Thursday, 12 January 2012


Mentoring post-cpd23

I've been thinking a lot about mentoring since I took part in cpd23, and various things that I've read have given me yet more food for thought.

I recently read an interesting comment about the outlook of people who are knowledgeable and experienced which seemed to imply that knowledge is the opposite of creativity, and experience is built on solutions to problems that are now old, and therefore neither were good qualities to have. However, in the context of mentoring, I think it is just this knowledge and experience that a mentor shares with a mentee that helps to develop the mentee, to help them work on solutions to problems and gain experience.

So, in order to be a mentor, surely you need to have some knowledge that is worth imparting? I don’t think I have (stemming from a complete lack of confidence, confidence that has been eroded over the years by various circumstances and various people), but having been put into the position of acting as a mentor I am now having to take a closer look at myself because I am trying to help someone else. This is hard for me. I’m sure most people would take this in their stride, and even if they were feeling a little unsure would hide this and plough on, but that’s not me; I need people to know where I’m coming from, but I do recognise that this isn’t always a good thing.

I’ve been reading around the topic just lately; I haven’t read enough yet to be able to mentor properly because almost everything I have read has said something profound which I’ve needed to take time to think about. Initially, I was struck by this comment:

“A good mentor can make a great difference in someone’s life. A good mentor helps, guides, shares knowledge, and enjoys doing it. Mentoring, when done right, benefits both the mentor and the mentee.”

No pressure there then! But, I am certainly beginning to realise that there are benefits to me, as the mentor, even though my poor mentee is probably not getting as much out of the relationship as they’d hoped, as I am also on a learning curve.

As with offering training to people, mentoring is one of those activities that helps you to remember or realise just how much you do actually know, and that just because you know something doesn’t mean that other people do. So, I guess, in a way it’s a confidence builder; the more I mentor the more I realise I know things, the more confident I will become.

However, I’ve also read that I should be careful that I don’t make this relationship into an ego-building exercise for me, rather than a confidence-building process for the mentee! In my case, I think my sense of self-worth is so low, any ego-building will only ever bring me up to the same level as any “normal” person, who’s done normal things in their working life!

So, moving on swiftly, I have also discovered that in order to be a good mentor, the mentee needs to have shared their goals with you; they need to know where they are going and where they want to be, so you, as the mentor can share relevant experience with them. As with most, if not all areas of life, if you don’t know what your goal is then you will never know when you’ve reached it and therefore risk remaining unfulfilled.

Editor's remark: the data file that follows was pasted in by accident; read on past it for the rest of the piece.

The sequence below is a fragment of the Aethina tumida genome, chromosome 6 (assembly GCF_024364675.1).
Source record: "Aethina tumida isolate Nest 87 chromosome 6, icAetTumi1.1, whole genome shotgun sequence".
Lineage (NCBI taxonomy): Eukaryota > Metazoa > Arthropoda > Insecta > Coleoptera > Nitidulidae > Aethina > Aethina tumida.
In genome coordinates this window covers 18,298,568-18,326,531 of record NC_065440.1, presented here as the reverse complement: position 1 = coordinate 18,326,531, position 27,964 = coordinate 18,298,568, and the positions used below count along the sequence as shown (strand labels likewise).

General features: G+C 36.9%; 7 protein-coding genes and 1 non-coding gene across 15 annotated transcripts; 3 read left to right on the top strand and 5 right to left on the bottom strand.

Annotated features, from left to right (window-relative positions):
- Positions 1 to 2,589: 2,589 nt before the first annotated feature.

I was also struck by this comment:

“people become stagnant out of fear. Fear of failure, fear of success and fear of something different.” ( )

So, I need to be a supportive mentor (tautology!) and I should be encouraging my mentee, helping them to get over any self-doubt they may be experiencing. I was also struck by the idea that a mentor can help to motivate the mentee by building on their strengths and improve upon their weaknesses; so I need to make sure the mentee does a SWOT analysis so that we both know what they’re working with!

And then there’s the idea that the mentor/mentee relationship is not just about two people getting together and chatting; it’s about chatting with a purpose, usually focussed on the mentor helping the mentee with their development. It’s also important to remember that actually, the responsibility to develop lies with the mentee; provided the communication between the mentor/mentee is open, honest and transparent this will foster a large degree of mutual respect which will help the mentee fulfil that responsibility.

As a mentor it is also important that the mentee is my focus. If I share experiences, or the way I handled particular situations this can help the mentee to value my opinion and feel connected to me, and this is fine as long as I stick to experience that is relevant to the goals of the mentee.

Most of what I've written here is distilled from rather a lot of sources I've read. I don't think there is any one right answer to how to go about mentoring, so the points I've highlighted above are the ones that resonated with me, and seemed to make the most sense. I'm sure there are plenty of other good ideas around, but these are the ones that I shall be thinking of when I actually mentor.

What next? well, I am considering attending the CILIP mentoring course. Will let you know in a future blog post!